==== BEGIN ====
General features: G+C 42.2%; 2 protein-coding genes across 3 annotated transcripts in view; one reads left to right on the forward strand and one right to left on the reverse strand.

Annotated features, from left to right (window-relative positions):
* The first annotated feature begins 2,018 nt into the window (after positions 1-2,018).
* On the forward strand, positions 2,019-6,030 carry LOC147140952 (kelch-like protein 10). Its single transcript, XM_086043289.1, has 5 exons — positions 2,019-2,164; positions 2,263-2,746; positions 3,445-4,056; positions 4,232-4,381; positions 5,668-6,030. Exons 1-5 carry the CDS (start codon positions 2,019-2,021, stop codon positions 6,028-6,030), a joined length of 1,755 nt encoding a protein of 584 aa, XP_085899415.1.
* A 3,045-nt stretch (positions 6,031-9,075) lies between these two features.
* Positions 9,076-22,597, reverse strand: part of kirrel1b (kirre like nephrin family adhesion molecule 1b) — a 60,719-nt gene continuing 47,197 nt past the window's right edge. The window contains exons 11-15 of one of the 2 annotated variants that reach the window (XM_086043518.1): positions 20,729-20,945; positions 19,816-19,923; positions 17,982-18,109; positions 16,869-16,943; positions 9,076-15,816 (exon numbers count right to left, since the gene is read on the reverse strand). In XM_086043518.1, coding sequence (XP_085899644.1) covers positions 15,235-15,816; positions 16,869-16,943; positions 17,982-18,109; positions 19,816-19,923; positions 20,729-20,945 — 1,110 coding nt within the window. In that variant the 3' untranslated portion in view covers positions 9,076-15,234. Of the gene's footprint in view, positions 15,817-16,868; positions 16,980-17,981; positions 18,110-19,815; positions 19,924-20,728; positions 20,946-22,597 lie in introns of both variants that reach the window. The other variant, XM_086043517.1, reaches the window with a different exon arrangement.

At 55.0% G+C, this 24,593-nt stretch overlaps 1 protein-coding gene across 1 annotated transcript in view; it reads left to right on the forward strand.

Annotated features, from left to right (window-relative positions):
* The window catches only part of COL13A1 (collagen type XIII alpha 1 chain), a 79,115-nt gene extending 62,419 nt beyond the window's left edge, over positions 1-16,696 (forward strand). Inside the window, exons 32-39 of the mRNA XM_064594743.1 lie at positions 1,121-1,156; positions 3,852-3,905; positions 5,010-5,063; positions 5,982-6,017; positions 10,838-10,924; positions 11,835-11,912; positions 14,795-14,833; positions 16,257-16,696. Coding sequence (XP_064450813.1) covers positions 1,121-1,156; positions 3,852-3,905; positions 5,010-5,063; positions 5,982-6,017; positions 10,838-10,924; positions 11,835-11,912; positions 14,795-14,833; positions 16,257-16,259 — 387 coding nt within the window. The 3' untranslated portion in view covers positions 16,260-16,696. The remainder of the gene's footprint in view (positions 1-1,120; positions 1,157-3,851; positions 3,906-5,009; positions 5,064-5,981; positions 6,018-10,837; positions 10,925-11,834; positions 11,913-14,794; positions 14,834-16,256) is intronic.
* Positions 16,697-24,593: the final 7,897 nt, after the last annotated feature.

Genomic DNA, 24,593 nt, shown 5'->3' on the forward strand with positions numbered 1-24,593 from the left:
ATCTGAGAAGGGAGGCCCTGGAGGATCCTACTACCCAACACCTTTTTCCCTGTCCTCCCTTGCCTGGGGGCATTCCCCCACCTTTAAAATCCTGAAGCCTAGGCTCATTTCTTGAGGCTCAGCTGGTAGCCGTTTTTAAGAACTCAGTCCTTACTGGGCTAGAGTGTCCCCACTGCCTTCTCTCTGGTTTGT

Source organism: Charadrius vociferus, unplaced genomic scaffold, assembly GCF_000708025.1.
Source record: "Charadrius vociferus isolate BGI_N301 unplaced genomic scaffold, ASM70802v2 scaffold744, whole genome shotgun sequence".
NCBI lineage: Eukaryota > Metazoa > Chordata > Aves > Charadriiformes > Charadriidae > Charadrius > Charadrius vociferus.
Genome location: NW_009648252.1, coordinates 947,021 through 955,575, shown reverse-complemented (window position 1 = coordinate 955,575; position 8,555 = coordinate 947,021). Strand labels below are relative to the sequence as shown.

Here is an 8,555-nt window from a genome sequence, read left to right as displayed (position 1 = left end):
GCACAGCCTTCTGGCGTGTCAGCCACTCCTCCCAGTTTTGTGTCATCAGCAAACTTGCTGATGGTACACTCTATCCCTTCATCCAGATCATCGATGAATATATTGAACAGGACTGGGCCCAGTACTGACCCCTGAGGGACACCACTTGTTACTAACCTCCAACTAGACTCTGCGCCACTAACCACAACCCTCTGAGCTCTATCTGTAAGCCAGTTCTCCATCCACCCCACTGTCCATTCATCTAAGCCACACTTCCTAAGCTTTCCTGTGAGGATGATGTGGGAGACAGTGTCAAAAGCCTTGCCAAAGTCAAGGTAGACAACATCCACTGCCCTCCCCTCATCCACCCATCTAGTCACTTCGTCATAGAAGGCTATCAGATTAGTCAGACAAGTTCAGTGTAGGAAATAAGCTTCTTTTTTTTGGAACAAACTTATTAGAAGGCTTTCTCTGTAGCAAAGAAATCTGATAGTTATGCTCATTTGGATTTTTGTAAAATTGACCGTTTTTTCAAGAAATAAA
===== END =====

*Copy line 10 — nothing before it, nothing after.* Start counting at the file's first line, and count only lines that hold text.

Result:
* Positions 16,697-24,593: the final 7,897 nt, after the last annotated feature.